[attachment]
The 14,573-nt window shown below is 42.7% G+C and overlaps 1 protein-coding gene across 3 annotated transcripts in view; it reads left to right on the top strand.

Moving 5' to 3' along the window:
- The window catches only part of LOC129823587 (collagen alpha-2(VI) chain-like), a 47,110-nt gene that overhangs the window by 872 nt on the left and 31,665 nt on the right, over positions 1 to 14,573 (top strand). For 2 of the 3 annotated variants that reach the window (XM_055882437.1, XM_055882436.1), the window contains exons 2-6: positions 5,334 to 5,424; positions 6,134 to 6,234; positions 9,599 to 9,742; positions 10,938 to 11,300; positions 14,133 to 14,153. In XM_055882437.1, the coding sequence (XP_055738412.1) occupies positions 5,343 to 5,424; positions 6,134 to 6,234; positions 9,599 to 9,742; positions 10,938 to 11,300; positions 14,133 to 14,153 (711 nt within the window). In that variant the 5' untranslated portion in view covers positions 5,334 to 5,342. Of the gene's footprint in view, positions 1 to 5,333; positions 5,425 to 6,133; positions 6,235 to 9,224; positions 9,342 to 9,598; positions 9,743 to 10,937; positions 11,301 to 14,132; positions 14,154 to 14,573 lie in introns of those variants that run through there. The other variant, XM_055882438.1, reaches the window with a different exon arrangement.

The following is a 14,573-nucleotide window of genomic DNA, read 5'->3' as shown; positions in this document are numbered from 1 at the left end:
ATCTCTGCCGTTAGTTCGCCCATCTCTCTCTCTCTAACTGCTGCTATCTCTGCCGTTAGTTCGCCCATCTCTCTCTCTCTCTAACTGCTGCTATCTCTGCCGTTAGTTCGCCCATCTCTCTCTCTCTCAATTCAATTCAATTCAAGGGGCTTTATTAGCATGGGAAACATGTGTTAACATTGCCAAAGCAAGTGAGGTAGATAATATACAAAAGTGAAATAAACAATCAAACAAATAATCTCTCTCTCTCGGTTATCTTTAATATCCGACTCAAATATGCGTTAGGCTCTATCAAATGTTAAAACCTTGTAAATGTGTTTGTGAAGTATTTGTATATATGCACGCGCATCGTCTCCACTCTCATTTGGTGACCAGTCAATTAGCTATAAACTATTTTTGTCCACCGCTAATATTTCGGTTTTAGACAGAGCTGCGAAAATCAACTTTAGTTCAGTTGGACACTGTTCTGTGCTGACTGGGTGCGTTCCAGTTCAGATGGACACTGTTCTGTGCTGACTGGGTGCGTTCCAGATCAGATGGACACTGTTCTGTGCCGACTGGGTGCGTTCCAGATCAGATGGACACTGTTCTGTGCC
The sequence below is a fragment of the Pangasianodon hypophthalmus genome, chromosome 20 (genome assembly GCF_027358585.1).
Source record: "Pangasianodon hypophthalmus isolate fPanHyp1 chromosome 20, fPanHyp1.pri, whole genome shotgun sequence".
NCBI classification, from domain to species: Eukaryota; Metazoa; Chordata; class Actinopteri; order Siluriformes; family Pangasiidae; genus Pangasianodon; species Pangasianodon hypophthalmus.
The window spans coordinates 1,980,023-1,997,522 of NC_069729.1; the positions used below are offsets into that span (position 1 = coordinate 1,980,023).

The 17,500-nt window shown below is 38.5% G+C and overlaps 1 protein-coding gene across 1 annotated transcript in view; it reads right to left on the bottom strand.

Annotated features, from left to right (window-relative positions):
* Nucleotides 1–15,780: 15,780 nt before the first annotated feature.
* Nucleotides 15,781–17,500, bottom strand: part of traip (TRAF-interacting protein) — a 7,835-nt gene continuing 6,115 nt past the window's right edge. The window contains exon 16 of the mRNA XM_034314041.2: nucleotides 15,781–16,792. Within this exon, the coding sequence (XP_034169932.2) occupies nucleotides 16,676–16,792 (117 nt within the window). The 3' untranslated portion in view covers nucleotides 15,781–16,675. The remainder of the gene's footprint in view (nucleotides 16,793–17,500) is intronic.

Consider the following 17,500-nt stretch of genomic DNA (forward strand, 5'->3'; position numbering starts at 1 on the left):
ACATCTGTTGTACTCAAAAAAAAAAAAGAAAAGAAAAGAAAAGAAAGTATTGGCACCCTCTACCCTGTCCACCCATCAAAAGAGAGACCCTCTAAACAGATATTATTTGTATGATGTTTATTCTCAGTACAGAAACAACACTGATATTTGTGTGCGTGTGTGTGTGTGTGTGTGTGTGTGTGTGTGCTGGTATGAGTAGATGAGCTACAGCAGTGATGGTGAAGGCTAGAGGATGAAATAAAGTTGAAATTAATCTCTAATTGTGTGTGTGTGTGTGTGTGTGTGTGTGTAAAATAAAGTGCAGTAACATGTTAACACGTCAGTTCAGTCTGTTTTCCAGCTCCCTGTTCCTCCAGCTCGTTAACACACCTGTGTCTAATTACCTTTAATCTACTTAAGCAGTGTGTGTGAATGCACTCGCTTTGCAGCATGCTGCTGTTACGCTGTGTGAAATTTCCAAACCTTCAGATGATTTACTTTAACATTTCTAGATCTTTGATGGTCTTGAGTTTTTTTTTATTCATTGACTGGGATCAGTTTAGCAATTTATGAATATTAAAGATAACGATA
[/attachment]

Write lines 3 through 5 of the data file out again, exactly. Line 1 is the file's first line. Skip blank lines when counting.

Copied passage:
- The window catches only part of LOC129823587 (collagen alpha-2(VI) chain-like), a 47,110-nt gene that overhangs the window by 872 nt on the left and 31,665 nt on the right, over positions 1 to 14,573 (top strand). For 2 of the 3 annotated variants that reach the window (XM_055882437.1, XM_055882436.1), the window contains exons 2-6: positions 5,334 to 5,424; positions 6,134 to 6,234; positions 9,599 to 9,742; positions 10,938 to 11,300; positions 14,133 to 14,153. In XM_055882437.1, the coding sequence (XP_055738412.1) occupies positions 5,343 to 5,424; positions 6,134 to 6,234; positions 9,599 to 9,742; positions 10,938 to 11,300; positions 14,133 to 14,153 (711 nt within the window). In that variant the 5' untranslated portion in view covers positions 5,334 to 5,342. Of the gene's footprint in view, positions 1 to 5,333; positions 5,425 to 6,133; positions 6,235 to 9,224; positions 9,342 to 9,598; positions 9,743 to 10,937; positions 11,301 to 14,132; positions 14,154 to 14,573 lie in introns of those variants that run through there. The other variant, XM_055882438.1, reaches the window with a different exon arrangement.

The following is a 14,573-nucleotide window of genomic DNA, read 5'->3' as shown; positions in this document are numbered from 1 at the left end:
ATCTCTGCCGTTAGTTCGCCCATCTCTCTCTCTCTAACTGCTGCTATCTCTGCCGTTAGTTCGCCCATCTCTCTCTCTCTCTAACTGCTGCTATCTCTGCCGTTAGTTCGCCCATCTCTCTCTCTCTCAATTCAATTCAATTCAAGGGGCTTTATTAGCATGGGAAACATGTGTTAACATTGCCAAAGCAAGTGAGGTAGATAATATACAAAAGTGAAATAAACAATCAAACAAATAATCTCTCTCTCTCGGTTATCTTTAATATCCGACTCAAATATGCGTTAGGCTCTATCAAATGTTAAAACCTTGTAAATGTGTTTGTGAAGTATTTGTATATATGCACGCGCATCGTCTCCACTCTCATTTGGTGACCAGTCAATTAGCTATAAACTATTTTTGTCCACCGCTAATATTTCGGTTTTAGACAGAGCTGCGAAAATCAACTTTAGTTCAGTTGGACACTGTTCTGTGCTGACTGGGTGCGTTCCAGTTCAGATGGACACTGTTCTGTGCTGACTGGGTGCGTTCCAGATCAGATGGACACTGTTCTGTGCCGACTGGGTGCGTTCCAGATCAGATGGACACTGTTCTGTGCC